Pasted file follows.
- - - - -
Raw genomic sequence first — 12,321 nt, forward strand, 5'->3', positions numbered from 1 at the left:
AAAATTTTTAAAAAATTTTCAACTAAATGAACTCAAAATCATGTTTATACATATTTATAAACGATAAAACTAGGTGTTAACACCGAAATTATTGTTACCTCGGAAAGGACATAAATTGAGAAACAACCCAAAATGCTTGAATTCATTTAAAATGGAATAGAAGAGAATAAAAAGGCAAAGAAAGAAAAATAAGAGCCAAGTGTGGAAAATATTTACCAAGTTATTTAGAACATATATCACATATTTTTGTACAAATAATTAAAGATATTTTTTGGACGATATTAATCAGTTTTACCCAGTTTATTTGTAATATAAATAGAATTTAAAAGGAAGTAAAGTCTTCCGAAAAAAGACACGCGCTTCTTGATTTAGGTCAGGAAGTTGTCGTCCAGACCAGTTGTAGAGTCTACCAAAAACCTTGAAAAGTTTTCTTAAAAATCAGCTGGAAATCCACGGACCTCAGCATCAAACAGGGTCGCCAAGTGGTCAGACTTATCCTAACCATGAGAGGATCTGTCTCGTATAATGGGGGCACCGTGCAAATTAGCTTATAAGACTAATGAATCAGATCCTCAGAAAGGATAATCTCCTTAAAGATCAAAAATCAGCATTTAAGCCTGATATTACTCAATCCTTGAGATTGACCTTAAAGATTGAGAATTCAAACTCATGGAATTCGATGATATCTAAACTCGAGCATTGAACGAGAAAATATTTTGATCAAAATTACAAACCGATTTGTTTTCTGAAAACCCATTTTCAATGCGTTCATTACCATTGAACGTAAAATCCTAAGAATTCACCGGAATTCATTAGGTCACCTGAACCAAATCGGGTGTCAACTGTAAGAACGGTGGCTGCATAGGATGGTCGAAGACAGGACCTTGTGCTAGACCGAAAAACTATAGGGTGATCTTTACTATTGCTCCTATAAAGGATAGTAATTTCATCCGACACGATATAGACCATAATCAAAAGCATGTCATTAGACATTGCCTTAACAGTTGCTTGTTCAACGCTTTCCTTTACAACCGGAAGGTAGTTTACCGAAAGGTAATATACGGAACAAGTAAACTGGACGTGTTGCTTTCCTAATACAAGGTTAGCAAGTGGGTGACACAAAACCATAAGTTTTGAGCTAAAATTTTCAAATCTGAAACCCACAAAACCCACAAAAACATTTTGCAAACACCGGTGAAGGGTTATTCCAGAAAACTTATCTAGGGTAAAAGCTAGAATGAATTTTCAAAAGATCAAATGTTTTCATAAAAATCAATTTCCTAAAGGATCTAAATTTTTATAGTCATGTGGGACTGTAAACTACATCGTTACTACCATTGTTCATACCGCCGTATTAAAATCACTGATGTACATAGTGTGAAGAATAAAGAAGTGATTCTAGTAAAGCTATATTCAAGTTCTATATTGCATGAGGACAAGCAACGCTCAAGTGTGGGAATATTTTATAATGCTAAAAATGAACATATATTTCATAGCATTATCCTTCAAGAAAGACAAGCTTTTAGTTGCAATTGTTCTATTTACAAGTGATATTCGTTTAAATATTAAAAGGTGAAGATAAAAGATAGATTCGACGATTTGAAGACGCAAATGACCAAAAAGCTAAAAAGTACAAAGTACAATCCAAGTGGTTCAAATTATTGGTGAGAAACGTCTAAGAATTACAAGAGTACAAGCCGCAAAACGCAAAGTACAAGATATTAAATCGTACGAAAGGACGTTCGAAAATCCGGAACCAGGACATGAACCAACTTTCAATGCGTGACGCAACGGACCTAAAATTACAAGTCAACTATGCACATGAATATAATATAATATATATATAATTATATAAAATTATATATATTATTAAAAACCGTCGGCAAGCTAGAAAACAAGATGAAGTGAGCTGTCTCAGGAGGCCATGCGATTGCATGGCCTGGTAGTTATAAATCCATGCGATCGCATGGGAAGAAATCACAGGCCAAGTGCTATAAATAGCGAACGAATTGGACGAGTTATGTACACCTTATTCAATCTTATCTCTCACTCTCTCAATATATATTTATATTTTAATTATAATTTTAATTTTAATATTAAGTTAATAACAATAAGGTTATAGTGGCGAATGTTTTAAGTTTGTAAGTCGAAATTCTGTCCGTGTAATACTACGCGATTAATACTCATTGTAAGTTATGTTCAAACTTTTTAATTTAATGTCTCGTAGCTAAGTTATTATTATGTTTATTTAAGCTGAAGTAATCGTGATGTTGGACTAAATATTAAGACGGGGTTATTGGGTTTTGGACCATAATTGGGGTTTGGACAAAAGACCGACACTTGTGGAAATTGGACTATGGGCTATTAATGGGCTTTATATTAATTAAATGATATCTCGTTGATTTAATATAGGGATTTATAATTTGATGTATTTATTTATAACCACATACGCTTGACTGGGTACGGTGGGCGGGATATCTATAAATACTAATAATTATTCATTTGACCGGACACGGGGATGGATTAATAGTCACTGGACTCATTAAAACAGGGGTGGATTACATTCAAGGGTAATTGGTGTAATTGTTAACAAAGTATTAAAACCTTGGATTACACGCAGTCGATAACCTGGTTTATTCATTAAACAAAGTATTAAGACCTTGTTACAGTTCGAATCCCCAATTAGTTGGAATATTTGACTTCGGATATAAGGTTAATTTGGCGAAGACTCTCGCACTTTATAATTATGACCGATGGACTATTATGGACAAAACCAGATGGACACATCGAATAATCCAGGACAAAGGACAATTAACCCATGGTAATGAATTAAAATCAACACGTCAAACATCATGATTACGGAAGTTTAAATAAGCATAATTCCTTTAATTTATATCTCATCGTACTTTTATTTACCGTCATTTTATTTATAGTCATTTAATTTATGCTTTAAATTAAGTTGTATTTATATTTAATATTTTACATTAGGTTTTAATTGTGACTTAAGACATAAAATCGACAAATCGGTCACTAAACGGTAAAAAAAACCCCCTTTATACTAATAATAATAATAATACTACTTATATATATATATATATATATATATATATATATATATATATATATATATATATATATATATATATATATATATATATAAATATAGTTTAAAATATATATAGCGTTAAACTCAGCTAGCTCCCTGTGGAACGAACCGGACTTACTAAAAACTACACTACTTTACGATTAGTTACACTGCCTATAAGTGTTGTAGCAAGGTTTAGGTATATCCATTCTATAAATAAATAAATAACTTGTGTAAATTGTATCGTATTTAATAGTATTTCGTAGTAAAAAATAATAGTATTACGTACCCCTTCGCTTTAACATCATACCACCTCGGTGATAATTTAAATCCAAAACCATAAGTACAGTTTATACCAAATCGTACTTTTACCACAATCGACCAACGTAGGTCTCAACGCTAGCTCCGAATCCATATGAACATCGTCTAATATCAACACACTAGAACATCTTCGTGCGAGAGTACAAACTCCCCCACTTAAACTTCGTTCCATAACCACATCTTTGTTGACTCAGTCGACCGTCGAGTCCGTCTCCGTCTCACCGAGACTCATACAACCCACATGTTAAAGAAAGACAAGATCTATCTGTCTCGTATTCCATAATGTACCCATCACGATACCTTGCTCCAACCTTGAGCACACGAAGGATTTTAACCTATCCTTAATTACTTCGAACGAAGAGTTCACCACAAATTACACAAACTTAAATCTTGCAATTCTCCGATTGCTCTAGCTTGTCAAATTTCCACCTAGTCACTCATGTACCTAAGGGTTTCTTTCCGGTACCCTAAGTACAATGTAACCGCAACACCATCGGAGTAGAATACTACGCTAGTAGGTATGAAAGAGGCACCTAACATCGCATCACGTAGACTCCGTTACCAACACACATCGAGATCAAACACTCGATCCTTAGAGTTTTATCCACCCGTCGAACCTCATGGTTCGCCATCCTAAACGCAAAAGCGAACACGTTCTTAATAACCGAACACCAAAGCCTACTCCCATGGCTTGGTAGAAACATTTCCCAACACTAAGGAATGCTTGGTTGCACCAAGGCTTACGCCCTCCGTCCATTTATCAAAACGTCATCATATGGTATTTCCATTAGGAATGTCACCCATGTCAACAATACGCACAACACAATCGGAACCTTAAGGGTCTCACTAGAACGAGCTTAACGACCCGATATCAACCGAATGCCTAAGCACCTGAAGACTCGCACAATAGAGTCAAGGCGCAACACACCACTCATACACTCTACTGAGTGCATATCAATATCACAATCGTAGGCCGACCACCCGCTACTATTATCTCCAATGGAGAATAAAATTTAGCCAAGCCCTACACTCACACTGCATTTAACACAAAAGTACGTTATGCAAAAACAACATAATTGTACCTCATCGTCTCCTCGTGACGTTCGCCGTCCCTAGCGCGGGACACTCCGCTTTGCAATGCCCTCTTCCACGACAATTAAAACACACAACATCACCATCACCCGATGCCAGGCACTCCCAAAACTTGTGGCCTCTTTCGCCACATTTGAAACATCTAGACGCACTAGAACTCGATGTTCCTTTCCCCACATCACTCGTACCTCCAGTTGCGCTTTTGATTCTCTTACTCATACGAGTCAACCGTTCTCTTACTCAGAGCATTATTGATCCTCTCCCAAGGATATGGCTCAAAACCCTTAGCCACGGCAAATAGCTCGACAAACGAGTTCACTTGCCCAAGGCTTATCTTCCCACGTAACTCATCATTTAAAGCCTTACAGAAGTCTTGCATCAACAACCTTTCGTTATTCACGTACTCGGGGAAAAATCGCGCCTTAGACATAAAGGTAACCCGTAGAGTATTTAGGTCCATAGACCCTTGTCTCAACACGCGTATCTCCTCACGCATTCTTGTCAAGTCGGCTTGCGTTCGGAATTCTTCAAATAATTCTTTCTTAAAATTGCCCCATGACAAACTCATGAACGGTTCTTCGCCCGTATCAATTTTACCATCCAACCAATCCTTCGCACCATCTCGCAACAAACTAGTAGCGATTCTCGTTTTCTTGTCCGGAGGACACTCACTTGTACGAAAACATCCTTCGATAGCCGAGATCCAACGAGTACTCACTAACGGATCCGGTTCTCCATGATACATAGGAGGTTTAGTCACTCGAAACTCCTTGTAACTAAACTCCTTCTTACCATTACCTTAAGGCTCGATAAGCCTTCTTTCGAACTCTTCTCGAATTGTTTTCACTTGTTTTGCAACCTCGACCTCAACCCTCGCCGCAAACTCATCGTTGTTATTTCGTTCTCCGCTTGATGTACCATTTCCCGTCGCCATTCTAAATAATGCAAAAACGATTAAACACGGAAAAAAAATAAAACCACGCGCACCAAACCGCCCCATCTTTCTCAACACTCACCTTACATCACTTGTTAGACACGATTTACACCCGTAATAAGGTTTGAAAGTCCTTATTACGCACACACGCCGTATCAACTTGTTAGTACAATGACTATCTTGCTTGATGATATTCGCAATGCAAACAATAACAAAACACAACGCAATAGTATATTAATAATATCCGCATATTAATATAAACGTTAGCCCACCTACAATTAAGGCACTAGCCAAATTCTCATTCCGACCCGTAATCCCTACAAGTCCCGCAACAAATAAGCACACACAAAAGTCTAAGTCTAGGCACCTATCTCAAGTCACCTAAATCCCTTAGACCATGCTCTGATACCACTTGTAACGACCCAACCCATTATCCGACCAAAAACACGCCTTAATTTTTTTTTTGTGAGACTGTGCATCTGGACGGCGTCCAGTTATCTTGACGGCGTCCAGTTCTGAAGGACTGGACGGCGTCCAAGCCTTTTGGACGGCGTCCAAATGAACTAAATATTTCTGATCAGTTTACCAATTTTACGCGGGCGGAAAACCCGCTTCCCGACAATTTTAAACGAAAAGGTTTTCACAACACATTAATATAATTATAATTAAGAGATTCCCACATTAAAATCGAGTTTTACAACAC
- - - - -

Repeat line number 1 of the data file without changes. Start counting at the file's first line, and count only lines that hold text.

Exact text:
Raw genomic sequence first — 12,321 nt, forward strand, 5'->3', positions numbered from 1 at the left: